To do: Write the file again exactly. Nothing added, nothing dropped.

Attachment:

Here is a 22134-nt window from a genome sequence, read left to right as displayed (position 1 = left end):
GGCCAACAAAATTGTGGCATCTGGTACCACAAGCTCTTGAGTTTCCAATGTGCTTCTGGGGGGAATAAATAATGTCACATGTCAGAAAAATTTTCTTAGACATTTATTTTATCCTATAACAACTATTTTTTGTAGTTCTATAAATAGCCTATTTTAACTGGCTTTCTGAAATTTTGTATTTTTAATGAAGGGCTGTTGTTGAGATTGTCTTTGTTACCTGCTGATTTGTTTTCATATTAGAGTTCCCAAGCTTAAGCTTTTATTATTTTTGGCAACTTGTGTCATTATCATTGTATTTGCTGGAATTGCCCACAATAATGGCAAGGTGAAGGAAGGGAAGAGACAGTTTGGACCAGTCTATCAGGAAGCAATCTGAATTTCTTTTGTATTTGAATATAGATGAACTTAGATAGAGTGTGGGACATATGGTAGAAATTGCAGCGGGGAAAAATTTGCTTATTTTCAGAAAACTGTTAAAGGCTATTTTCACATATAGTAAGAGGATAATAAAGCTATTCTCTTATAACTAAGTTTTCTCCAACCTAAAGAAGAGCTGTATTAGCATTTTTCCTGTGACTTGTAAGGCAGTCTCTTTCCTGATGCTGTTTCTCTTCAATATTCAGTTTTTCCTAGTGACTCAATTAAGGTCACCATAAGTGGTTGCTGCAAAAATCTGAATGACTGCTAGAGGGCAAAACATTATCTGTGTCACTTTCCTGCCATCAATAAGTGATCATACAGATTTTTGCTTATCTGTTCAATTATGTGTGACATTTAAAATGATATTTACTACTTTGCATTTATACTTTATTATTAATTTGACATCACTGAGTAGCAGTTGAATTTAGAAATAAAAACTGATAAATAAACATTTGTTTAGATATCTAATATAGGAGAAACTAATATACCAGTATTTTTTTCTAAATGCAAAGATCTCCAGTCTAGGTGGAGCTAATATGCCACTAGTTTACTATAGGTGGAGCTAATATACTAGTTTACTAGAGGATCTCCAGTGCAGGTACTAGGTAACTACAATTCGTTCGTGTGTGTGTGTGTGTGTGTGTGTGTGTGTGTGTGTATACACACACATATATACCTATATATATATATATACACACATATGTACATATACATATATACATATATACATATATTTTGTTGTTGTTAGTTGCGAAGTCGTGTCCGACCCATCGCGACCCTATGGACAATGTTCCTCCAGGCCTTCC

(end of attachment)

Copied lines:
Here is a 22134-nt window from a genome sequence, read left to right as displayed (position 1 = left end):
GGCCAACAAAATTGTGGCATCTGGTACCACAAGCTCTTGAGTTTCCAATGTGCTTCTGGGGGGAATAAATAATGTCACATGTCAGAAAAATTTTCTTAGACATTTATTTTATCCTATAACAACTATTTTTTGTAGTTCTATAAATAGCCTATTTTAACTGGCTTTCTGAAATTTTGTATTTTTAATGAAGGGCTGTTGTTGAGATTGTCTTTGTTACCTGCTGATTTGTTTTCATATTAGAGTTCCCAAGCTTAAGCTTTTATTATTTTTGGCAACTTGTGTCATTATCATTGTATTTGCTGGAATTGCCCACAATAATGGCAAGGTGAAGGAAGGGAAGAGACAGTTTGGACCAGTCTATCAGGAAGCAATCTGAATTTCTTTTGTATTTGAATATAGATGAACTTAGATAGAGTGTGGGACATATGGTAGAAATTGCAGCGGGGAAAAATTTGCTTATTTTCAGAAAACTGTTAAAGGCTATTTTCACATATAGTAAGAGGATAATAAAGCTATTCTCTTATAACTAAGTTTTCTCCAACCTAAAGAAGAGCTGTATTAGCATTTTTCCTGTGACTTGTAAGGCAGTCTCTTTCCTGATGCTGTTTCTCTTCAATATTCAGTTTTTCCTAGTGACTCAATTAAGGTCACCATAAGTGGTTGCTGCAAAAATCTGAATGACTGCTAGAGGGCAAAACATTATCTGTGTCACTTTCCTGCCATCAATAAGTGATCATACAGATTTTTGCTTATCTGTTCAATTATGTGTGACATTTAAAATGATATTTACTACTTTGCATTTATACTTTATTATTAATTTGACATCACTGAGTAGCAGTTGAATTTAGAAATAAAAACTGATAAATAAACATTTGTTTAGATATCTAATATAGGAGAAACTAATATACCAGTATTTTTTTCTAAATGCAAAGATCTCCAGTCTAGGTGGAGCTAATATGCCACTAGTTTACTATAGGTGGAGCTAATATACTAGTTTACTAGAGGATCTCCAGTGCAGGTACTAGGTAACTACAATTCGTTCGTGTGTGTGTGTGTGTGTGTGTGTGTGTGTGTGTGTATACACACACATATATACCTATATATATATATATACACACATATGTACATATACATATATACATATATACATATATTTTGTTGTTGTTAGTTGCGAAGTCGTGTCCGACCCATCGCGACCCTATGGACAATGTTCCTCCAGGCCTTCC